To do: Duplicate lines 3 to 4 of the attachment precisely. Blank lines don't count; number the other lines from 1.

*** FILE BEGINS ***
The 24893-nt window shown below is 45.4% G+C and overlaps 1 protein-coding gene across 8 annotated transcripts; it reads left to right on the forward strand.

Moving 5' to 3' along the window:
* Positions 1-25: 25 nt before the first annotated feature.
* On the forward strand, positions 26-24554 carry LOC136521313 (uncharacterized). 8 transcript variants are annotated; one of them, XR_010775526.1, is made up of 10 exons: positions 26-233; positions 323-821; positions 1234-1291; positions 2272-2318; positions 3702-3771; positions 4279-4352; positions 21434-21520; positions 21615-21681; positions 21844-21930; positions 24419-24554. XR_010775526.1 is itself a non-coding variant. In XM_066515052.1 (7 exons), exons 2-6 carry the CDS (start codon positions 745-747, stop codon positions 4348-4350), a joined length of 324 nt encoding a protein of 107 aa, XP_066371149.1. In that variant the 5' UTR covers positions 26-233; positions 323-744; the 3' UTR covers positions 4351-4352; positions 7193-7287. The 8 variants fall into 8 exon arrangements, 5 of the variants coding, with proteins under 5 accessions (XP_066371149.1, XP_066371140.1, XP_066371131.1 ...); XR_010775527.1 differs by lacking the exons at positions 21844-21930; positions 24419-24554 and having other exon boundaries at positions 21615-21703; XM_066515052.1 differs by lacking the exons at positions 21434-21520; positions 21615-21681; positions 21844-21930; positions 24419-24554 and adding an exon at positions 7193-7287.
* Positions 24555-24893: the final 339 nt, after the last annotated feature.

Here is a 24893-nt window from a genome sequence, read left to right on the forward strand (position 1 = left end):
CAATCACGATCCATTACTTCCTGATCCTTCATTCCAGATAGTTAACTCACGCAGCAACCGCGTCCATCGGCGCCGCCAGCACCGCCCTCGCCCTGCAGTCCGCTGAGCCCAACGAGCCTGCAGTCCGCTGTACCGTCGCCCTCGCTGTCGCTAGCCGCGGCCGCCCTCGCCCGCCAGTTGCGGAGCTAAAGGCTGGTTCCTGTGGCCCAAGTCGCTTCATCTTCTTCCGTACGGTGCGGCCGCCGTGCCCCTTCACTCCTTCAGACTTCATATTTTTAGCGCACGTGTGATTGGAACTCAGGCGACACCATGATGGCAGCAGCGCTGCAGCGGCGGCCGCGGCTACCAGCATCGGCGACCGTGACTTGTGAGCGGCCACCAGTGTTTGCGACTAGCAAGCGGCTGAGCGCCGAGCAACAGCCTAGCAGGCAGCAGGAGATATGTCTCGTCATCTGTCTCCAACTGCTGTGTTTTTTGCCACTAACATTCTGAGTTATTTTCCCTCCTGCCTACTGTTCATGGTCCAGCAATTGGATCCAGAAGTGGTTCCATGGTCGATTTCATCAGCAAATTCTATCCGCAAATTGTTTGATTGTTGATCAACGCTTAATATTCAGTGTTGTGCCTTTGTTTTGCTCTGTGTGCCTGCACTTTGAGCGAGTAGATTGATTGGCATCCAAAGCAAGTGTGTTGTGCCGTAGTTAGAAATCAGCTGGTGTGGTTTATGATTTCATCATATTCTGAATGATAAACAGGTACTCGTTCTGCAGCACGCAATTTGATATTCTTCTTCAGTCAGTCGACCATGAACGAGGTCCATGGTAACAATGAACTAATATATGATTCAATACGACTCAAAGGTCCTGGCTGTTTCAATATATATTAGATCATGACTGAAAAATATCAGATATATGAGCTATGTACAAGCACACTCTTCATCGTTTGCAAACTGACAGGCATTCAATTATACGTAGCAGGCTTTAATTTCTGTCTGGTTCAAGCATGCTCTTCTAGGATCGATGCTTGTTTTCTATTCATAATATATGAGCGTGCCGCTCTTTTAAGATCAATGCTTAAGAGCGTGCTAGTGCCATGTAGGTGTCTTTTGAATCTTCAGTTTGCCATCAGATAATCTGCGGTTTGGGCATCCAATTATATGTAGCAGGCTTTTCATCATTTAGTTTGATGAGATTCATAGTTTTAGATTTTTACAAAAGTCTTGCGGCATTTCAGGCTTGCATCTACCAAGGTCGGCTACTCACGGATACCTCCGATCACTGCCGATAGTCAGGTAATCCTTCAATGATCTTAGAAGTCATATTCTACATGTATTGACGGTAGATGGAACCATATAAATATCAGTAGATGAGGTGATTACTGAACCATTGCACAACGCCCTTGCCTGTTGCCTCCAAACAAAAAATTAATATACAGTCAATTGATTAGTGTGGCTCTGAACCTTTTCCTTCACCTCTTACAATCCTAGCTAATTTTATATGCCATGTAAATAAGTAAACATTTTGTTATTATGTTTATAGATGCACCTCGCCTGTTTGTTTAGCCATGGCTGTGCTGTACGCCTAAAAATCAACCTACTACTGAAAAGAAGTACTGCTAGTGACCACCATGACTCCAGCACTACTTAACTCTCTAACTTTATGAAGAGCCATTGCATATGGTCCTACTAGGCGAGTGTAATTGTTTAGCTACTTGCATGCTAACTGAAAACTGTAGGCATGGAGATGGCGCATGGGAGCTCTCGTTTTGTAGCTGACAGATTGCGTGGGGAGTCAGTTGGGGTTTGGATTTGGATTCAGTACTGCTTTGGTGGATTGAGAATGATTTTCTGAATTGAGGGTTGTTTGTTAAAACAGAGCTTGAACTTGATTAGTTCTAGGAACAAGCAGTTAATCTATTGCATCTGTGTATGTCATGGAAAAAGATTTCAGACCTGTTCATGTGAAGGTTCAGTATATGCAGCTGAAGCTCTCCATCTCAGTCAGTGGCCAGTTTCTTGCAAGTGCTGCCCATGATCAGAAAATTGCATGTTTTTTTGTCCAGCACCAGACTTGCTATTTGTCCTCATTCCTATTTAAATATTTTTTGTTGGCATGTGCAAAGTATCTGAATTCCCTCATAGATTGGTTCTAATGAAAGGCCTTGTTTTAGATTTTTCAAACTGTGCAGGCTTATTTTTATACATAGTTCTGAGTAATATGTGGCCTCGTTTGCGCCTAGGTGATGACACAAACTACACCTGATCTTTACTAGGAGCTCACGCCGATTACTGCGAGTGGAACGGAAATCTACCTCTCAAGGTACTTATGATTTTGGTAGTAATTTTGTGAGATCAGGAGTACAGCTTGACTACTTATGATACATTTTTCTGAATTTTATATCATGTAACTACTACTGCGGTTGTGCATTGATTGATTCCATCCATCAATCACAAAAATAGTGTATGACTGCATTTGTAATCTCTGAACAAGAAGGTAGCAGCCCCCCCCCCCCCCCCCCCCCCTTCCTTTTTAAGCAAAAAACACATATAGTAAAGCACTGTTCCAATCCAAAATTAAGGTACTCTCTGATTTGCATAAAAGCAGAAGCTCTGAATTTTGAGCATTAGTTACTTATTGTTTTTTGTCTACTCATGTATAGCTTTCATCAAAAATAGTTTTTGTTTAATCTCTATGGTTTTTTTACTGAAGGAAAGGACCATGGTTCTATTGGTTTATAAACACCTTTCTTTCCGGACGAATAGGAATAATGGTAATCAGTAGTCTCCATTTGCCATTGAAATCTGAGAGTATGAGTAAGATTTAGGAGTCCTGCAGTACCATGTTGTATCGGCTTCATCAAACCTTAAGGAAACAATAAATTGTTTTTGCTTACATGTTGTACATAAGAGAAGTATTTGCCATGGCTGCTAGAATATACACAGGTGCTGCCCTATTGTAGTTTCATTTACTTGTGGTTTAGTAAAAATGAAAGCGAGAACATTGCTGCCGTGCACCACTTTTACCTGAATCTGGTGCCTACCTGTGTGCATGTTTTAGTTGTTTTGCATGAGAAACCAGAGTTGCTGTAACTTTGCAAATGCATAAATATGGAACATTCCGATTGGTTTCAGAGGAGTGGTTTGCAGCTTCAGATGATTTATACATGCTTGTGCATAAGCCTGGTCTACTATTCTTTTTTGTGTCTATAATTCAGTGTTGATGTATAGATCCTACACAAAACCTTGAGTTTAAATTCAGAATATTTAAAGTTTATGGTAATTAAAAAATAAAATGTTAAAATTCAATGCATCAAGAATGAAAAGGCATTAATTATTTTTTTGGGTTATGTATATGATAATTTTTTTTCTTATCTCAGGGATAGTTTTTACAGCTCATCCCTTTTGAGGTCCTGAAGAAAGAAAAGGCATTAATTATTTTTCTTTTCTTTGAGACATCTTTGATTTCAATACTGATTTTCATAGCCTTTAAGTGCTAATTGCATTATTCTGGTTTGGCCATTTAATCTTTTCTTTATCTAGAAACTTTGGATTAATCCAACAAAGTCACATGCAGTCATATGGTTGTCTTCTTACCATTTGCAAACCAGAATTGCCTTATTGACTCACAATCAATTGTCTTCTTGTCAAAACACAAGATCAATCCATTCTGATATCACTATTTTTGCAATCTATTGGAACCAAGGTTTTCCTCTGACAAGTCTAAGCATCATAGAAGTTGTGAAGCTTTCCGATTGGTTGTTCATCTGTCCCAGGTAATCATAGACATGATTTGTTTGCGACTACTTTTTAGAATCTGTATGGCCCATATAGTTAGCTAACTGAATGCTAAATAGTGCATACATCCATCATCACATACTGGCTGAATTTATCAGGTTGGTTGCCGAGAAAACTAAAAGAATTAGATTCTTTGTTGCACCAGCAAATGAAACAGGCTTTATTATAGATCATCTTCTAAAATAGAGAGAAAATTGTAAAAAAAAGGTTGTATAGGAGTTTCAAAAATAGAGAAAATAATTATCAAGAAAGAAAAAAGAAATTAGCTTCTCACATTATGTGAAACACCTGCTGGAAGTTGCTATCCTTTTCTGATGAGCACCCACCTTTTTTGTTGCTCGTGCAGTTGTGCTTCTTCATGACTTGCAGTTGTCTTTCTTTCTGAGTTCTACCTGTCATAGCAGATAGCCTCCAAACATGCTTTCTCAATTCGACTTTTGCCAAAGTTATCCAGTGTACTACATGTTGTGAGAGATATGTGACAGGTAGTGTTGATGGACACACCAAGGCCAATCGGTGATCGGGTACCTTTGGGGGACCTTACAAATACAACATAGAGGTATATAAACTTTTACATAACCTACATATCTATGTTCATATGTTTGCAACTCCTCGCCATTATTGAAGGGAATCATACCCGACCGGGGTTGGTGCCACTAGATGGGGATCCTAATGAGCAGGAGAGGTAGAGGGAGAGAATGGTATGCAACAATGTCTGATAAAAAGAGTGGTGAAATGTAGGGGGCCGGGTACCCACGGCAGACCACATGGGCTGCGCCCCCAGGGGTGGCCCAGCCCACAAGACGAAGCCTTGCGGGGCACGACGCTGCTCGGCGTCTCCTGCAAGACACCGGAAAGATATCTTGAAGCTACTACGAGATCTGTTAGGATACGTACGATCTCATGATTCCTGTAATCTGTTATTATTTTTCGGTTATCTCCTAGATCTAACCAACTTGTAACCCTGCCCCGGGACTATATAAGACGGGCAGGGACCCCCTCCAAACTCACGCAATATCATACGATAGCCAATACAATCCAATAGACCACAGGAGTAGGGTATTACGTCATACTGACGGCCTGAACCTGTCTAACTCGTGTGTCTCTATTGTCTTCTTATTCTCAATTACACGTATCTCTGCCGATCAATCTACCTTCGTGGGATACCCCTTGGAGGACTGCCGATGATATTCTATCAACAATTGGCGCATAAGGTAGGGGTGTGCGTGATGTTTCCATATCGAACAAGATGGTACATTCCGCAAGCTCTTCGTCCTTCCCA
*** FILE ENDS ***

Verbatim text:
* Positions 1-25: 25 nt before the first annotated feature.
* On the forward strand, positions 26-24554 carry LOC136521313 (uncharacterized). 8 transcript variants are annotated; one of them, XR_010775526.1, is made up of 10 exons: positions 26-233; positions 323-821; positions 1234-1291; positions 2272-2318; positions 3702-3771; positions 4279-4352; positions 21434-21520; positions 21615-21681; positions 21844-21930; positions 24419-24554. XR_010775526.1 is itself a non-coding variant. In XM_066515052.1 (7 exons), exons 2-6 carry the CDS (start codon positions 745-747, stop codon positions 4348-4350), a joined length of 324 nt encoding a protein of 107 aa, XP_066371149.1. In that variant the 5' UTR covers positions 26-233; positions 323-744; the 3' UTR covers positions 4351-4352; positions 7193-7287. The 8 variants fall into 8 exon arrangements, 5 of the variants coding, with proteins under 5 accessions (XP_066371149.1, XP_066371140.1, XP_066371131.1 ...); XR_010775527.1 differs by lacking the exons at positions 21844-21930; positions 24419-24554 and having other exon boundaries at positions 21615-21703; XM_066515052.1 differs by lacking the exons at positions 21434-21520; positions 21615-21681; positions 21844-21930; positions 24419-24554 and adding an exon at positions 7193-7287.